What Is An Expat, Exactly? – Part II

Posted on 24. Jan, 2009 by Emmanuelle Archer in Blog, Expat Life, Musings & Inspiration
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Today we continue our exploration of what makes someone an expat.

Setting aside the antiquated notion of expatriation as banishment or exile, we come to the more general meaning of the term according to Merriam-Webster:

to leave one’s native country to live elsewhere.

It is interesting to note that most authors and academics who write with expats in mind use a much narrower definition. Indeed, many of them work under two assumptions:

1. Expats are being sent overseas by a sponsoring organization (a corporation, church, government, NGO or the military)
2. Expat assignments are limited in time; expats will eventually move onto their next international assignment or go back to their country of origin.

In other circles, including online forums and many expat clubs, the definition seems somewhat broader: people who relocate without a sponsoring organization and have no plans to leave their host country are counted as expats, whereas academics and authors might contend that they are really immigrants.*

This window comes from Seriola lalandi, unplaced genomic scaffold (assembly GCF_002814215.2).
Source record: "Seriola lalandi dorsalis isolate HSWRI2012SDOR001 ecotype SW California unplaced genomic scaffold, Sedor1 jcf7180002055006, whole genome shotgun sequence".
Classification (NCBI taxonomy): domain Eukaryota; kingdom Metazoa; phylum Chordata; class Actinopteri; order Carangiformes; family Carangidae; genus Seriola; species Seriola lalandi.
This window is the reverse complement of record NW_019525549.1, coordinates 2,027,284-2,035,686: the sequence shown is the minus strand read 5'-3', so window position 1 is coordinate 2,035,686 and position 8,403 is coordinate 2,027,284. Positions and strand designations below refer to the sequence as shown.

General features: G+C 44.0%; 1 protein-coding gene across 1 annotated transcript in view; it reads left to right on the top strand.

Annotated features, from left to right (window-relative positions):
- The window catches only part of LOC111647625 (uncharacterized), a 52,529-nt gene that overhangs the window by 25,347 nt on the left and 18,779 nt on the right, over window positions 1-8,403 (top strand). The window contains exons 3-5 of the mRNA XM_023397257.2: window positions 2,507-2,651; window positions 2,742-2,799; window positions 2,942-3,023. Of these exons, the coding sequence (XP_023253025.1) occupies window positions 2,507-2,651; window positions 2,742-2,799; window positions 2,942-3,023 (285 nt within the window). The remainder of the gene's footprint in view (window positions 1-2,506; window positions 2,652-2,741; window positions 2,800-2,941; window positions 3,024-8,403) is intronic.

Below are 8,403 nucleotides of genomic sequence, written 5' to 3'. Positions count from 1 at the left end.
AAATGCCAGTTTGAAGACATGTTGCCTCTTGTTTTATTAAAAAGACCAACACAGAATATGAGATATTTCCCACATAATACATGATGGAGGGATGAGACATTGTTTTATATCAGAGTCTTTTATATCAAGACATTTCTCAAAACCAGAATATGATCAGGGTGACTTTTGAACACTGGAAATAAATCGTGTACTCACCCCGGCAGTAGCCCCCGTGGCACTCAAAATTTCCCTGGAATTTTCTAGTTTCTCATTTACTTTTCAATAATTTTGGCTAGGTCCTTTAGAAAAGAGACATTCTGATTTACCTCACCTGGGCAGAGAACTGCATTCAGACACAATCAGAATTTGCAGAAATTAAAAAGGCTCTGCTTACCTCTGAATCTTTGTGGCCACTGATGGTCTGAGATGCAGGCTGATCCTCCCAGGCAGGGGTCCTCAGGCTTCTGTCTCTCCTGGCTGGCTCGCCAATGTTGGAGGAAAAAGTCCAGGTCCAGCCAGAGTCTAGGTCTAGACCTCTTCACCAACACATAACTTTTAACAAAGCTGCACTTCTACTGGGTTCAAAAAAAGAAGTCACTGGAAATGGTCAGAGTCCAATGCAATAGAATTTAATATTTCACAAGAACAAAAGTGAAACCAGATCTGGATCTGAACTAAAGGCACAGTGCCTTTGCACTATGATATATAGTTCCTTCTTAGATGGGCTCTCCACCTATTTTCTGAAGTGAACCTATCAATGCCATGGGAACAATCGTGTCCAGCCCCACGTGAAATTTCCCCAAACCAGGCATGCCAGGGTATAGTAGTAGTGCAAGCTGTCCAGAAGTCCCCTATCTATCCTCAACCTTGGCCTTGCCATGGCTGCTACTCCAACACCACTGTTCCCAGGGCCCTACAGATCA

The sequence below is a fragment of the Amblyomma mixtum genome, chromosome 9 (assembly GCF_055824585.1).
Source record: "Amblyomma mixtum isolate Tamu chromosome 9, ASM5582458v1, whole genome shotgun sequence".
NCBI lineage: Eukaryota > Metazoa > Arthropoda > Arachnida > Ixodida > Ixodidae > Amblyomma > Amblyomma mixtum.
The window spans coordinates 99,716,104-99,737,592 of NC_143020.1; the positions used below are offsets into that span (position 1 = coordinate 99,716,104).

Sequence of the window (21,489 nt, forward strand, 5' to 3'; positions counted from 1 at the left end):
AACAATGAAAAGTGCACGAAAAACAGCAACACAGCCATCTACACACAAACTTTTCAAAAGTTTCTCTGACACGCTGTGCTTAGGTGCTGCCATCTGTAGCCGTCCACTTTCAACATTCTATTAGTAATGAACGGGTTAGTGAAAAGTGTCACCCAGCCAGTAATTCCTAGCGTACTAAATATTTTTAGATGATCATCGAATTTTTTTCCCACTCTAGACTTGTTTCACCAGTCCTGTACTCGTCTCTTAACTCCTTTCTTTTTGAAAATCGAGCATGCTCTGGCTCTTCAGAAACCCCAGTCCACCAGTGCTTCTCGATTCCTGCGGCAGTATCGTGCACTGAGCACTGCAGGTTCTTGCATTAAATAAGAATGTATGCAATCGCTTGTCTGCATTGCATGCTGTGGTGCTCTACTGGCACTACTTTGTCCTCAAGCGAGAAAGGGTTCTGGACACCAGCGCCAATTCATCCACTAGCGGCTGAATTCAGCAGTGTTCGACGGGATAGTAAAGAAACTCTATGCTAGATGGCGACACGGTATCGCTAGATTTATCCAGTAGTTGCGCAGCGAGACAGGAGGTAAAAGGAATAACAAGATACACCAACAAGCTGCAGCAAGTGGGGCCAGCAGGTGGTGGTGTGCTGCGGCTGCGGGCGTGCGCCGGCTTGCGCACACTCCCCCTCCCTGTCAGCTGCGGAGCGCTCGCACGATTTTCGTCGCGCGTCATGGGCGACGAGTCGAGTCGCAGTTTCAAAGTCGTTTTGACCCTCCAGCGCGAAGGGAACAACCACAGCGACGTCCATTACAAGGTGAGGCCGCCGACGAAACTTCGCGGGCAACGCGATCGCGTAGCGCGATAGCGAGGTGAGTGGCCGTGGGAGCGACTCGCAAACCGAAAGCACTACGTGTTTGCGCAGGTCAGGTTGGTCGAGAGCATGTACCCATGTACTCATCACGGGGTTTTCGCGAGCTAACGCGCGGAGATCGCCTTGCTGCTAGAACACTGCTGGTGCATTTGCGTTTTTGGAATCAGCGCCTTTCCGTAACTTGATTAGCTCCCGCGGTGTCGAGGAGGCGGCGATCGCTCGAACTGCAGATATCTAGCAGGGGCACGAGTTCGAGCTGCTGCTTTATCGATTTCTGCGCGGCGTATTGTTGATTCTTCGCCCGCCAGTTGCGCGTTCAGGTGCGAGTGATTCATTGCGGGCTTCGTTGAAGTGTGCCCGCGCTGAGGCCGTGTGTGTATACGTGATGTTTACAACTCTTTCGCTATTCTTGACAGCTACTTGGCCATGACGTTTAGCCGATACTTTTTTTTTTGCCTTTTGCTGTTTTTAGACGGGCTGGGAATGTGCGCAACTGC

* Which theoretically would make me an immigrant and not an expat, as I relocated independently and have no intention to leave Vancouver anytime soon. Yikes. Does that mean I have to change my branding as an expat coach?!?

There are many more nuances to the “expat-but-not-really” status. Even though our PC-obsessed societies may be reluctant to acknowledge it openly, these nuances often rest on social and economic criteria. Refugees and migrant workers, for example, are not likely to be called “expats”, even though they have all left their native country to live elsewhere.

Here the assumption seems to be that expats have at least some financial means (in relative terms) and also that they have some degree of choice with regards to expatriating themselves- the alternative to expatriation is not persecution, famine or extreme poverty.

So, what would you call yourself? An expat, an immigrant, something else?

In the next post, I will attempt to synthesize these various definitions and introduce my perspective as a coach on what makes someone an expat, mentally and emotionally.

Emmanuelle

Related post: What Is An Expat, Exactly? – Part I

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